Six percent expect the events to have a positive impact on their company’s earnings, and the rest aren’t certain.
Despite that impact, CFOs still predict moderate corporate earnings growth of 8.4% (median of 5%) on average during the next 12 months, though down from the 10% growth predicted in June, according to Financial Executives International (FEI) and Duke University’s Fuqua School of Business.
Eighty-eight percent of CFOs expect an economic rebound in 2002; 17% predict the first half and 71% the second half. Twelve percent expect the recovery will come in 2003. Large firms (those with sales of at least $5 billion annually) are less optimistic than smaller firms.
Nearly half (49%) of the CFOs say that their firms initially postponed or canceled company-related travel in response to the terrorist attacks, but only 8% say that travel is curbed indefinitely. Large companies were most likely to take action, with over two-thirds (69%) temporarily curtailing travel.
Forty-five percent of firms report plans to increase security measures in response to the terrorists attacks, and firms in the northeast are most likely to implement stricter security measures, with 56% reporting plans to do so. Large firms were more likely to take additional measures (85%) than smaller firms (28%).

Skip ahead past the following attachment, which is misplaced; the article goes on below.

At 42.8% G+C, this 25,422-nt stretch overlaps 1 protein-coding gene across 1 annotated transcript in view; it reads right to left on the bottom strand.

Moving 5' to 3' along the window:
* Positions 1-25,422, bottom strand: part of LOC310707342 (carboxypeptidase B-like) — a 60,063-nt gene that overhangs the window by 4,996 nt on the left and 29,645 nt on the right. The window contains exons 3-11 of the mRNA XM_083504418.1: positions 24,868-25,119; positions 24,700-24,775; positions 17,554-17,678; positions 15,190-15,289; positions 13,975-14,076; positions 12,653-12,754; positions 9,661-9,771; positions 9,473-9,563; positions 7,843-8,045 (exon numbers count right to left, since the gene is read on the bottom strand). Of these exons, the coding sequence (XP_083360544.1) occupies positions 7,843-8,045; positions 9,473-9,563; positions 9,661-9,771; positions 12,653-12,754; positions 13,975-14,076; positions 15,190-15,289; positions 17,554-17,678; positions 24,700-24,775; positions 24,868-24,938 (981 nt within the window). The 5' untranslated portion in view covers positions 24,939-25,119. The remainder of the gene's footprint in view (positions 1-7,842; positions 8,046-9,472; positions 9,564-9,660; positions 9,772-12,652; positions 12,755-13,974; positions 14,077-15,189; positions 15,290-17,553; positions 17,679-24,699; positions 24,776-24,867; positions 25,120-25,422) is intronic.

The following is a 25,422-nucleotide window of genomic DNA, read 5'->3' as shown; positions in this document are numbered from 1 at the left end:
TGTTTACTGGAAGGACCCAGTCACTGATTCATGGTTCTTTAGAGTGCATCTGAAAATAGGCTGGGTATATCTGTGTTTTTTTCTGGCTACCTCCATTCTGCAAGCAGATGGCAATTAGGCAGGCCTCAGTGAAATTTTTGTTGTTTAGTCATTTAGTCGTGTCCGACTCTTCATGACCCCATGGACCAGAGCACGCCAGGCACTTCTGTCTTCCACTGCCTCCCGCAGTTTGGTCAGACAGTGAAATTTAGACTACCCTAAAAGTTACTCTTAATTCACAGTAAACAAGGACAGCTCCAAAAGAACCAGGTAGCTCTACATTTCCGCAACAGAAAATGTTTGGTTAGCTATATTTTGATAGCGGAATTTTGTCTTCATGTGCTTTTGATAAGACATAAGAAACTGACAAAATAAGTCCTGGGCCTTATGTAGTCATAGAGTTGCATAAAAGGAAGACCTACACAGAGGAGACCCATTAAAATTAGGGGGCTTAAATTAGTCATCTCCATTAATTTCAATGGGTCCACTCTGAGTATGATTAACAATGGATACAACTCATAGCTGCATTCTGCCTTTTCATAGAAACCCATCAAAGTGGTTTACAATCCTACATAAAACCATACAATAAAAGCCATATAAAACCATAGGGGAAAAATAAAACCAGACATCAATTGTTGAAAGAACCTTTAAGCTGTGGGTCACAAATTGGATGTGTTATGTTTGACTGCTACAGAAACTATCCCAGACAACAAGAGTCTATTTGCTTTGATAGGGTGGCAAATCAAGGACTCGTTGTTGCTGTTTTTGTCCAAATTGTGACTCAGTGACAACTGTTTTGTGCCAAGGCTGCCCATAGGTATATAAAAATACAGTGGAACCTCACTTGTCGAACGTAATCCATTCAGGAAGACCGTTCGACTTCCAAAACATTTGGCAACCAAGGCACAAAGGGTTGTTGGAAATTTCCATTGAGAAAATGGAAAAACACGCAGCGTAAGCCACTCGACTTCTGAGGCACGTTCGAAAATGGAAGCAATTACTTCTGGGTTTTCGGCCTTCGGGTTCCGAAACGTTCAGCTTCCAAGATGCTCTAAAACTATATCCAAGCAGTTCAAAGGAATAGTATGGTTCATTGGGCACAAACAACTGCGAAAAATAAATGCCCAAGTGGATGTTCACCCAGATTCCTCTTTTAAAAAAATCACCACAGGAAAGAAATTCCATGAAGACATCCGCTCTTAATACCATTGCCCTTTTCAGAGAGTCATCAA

Slightly more than half (51%) say that worker productivity has decreased due to the terrorist attacks, with high-tech industries reporting a somewhat higher decline (66%).
According to respondents, the banking and finance industry will be most affected, with 80% of those CFOs predicting a reduction in their industry’s outlook, while 71% of the retail/wholesale industry expect a drop in industry earnings as a result of the attacks.
The special CFO survey interviewed the CFOs of U.S. companies by an anonymous e-mail survey in the first week of October. Six hundred sixty-nine CFOs responded from companies representing a range of industries, geographic areas and revenues.
– Nevin Adams email@example.com